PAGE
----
posted by GenderNullPointerException at 9:53 AM on August 20, 2019 [1 favorite]


Although there I feel more inclined to address editorial biases that treat young trans people as creative and influential while old trans people are bitter and tragic.

i was about to write a whole thing about "where the fuck are middle-aged trans people, even ones permitted to be stylish but in a non-youthful way", and then i'm like: of course representations of trans people are refracted through the lens of ageism.
i think there's also stuff afoot about stealth and presentation and the general tendency of visible trans people to be relatively fresh trans people which i prefer not to talk about at length in mixed company.
posted by nixon's meatloaf at 10:35 AM on August 20, 2019 [8 favorites]


Why is this so painful. Living without limits?

Having a hard time articulating this feeling, but here goes...so, I'll never get to experience a single day without being misgendered. Or a day where I don't have to fight against my own socialization. There is no such thing, right now, as a true safe space for me; even fellow nonbinary people are dismissive of the word I use to identify myself.

Like two days ago I got to listen to a couple of nonbinary people complain about the word "enby" (in front of me!! when they knew I identified that way!!) because "no other word has an n and a b next to each other." (uhhh, like, noNBinary? Or raiNBow?)

Doesn't matter that having a word that means "something" and doesn't mean "not-something" meant the world to me.

They didn't listen to my explanation of the origin of the word (ie, it was coined for a specific intersectional reason) and continued to use it like an adjective, like it's just a shortened version of the word nonbinary. And they suggested that I'm using it as a safe word or code word, to avoid openly identifying as trans. When I said plainly that it is a term of pride for myself, they graciously informed me i was allowed to identify that way, and that they wouldn't mind.

Now every time I self-identify, I'm going to flash back to that moment, and feel a pang of doubt. In a couple of sentences, someone managed to rob me of my sense of self, and I'm just praying this feeling wears off.

So anyway.. this is tangentially related to aesthetics. It's about the cute/non-cute dichotomy and how it relates to a nonbinary identity. Because cis society ostensibly tolerates 'cute enbies", queer culture, my culture, is increasingly hostile and dismissive to anyone who fits that bill.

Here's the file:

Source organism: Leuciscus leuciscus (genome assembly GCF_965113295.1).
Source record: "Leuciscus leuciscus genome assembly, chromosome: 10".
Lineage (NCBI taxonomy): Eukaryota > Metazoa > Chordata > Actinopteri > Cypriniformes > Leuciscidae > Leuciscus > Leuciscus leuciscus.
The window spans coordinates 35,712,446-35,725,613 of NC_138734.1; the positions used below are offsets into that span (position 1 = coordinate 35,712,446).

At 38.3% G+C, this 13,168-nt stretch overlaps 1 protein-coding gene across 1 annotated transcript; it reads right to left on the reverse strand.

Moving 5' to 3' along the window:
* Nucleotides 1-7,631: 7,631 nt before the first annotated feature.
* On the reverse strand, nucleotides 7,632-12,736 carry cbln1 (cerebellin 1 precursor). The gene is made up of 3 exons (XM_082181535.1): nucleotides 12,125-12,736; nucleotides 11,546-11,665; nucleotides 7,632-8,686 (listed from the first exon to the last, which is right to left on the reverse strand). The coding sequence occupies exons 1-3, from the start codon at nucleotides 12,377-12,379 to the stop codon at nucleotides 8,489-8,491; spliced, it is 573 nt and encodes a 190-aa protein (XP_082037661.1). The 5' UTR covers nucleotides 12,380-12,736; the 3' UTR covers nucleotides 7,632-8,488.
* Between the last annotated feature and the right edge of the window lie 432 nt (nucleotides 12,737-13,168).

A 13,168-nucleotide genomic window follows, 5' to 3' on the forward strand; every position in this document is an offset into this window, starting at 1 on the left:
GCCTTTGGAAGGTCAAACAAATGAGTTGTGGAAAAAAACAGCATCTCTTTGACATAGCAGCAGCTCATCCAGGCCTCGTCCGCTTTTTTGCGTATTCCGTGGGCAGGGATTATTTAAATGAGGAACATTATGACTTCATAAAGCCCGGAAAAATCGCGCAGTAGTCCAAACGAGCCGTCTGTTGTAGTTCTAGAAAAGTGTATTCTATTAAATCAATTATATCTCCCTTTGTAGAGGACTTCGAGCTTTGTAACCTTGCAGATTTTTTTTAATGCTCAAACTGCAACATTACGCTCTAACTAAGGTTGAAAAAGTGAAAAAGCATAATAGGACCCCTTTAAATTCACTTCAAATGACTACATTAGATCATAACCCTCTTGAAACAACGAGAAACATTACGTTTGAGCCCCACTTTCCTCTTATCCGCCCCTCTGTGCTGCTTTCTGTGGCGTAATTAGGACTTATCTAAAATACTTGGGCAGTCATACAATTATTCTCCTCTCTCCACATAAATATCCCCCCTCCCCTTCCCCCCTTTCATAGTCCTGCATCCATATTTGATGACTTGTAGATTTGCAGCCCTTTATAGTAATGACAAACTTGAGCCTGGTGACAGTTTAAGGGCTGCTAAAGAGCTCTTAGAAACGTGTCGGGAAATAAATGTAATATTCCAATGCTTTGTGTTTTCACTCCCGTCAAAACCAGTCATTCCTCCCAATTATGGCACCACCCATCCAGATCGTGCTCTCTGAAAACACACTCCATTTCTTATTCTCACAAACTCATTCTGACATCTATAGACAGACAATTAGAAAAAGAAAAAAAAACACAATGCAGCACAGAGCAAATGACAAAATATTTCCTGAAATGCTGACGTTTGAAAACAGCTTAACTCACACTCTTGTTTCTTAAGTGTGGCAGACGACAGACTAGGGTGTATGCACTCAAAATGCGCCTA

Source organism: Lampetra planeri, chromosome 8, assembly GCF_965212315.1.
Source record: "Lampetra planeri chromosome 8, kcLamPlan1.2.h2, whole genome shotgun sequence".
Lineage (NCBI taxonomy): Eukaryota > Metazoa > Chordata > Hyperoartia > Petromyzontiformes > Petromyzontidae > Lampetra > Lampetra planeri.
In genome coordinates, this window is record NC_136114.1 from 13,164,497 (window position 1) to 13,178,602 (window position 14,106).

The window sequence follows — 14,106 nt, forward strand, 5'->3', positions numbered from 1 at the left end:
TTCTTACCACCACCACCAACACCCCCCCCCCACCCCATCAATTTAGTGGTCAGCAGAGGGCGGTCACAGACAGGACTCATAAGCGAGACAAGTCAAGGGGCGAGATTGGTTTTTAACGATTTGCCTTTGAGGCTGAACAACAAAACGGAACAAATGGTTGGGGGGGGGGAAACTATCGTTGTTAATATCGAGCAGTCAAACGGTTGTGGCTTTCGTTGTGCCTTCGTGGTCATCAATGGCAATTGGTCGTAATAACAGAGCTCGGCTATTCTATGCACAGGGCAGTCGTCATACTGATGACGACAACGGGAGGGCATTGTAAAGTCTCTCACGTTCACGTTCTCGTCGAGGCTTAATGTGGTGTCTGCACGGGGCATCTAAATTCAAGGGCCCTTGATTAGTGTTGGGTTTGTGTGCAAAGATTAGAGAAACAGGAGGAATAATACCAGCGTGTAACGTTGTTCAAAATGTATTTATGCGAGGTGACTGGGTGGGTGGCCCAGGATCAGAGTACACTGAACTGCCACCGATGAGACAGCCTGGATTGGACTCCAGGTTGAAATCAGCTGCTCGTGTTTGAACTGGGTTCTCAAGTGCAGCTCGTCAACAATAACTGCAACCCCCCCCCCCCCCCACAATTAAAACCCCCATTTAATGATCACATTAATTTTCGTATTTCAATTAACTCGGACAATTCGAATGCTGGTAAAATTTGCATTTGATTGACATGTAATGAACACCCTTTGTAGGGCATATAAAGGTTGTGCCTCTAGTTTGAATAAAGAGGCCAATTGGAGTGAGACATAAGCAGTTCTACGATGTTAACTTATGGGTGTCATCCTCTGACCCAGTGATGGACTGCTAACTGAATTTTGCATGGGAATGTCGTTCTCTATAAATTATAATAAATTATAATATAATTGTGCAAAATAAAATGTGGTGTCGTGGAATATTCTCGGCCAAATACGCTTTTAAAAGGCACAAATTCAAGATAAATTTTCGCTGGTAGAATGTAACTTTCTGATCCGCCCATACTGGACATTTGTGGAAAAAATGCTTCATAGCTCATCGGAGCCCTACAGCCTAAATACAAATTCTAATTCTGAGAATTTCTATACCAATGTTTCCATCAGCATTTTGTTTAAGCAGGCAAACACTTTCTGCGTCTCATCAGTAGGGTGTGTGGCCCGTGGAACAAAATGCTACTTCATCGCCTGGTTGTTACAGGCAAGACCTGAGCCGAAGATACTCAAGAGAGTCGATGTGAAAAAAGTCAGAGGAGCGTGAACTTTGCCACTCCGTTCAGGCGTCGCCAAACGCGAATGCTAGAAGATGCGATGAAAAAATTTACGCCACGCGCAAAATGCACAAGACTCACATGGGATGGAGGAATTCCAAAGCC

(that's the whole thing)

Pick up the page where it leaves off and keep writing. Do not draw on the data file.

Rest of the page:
Same shit, different day re: being pansexual.

FTR it only seems like there's a sudden glut of of young nonbinary people because 1) in general younger people are more visible, 2) we all only started coming out of the closet en masse like five years ago, and 3) without the weight of years of confusion and marginalization behind them, they're more vocal about their identities.
posted by captain afab at 11:22 AM on August 20, 2019 [10 favorites]


Their work is beautiful and makes me happy! Seeing older trans people in To Surive on this Shore recently, which apparently was posted to metafilter, brought me so much comfort, too. I would like All of the trans and nb visibility, though I appreciate the mundane ones more, because I'm very boring.

Also, is 'gender nonbinary' a legit phrase, or is it people unfamiliar with the vocab trying to reach for 'gender noncomforming'? It always stops me up.
posted by gaybobbie at 12:00 PM on August 20, 2019 [1 favorite]


nonbinary is different than gender nonconforming. You can have a binary gender and be gender nonconforming. This is what I mean by "nonbinary is an incoherent category"
posted by nixon's meatloaf at 12:24 PM on August 20, 2019 [1 favorite]


I look at the categories more like an ambiguous terrain map and less of a border.
posted by nikaspark at 12:41 PM on August 20, 2019


I keep seeing 'gender non-binary' too and I don't think it actually means anything in particular, other than possibly trying to locate non-binary people in a single third gender. (Which, with apologies to captain afab, is the issue people in my circle have with 'enby'. It seems to have boundaries and that's cool, but not so much when people pretend it doesn't.)
posted by hoyland at 1:44 PM on August 20, 2019 [1 favorite]


I don't think people writing "gender non-binary" realise they're doing that, but it feels like the result.
posted by hoyland at 1:45 PM on August 20, 2019


without the weight of years of confusion and marginalization behind them, they're more vocal about their identities.

Last comment, I swear, but things like this hurt me, as someone who has been identifying as trans for a relatively long time. We weren't retrograde like people seem to think we were. We weren't obsessed with being gender conforming. We didn't think we were "born in the wrong body". We were plenty vocal, no one listened.
posted by hoyland at 1:53 PM on August 20, 2019 [8 favorites]


I love that the conversation here can acknowledge and praise these amazing photos (holy cow these are striking images!) while also examining and critiquing the broader context that they exist in. It's important to have visible representation of people who are genderful and genderless in fabulous and bold ways like this project presents and it's also vitally important to have representation like the post gaybobbie linked.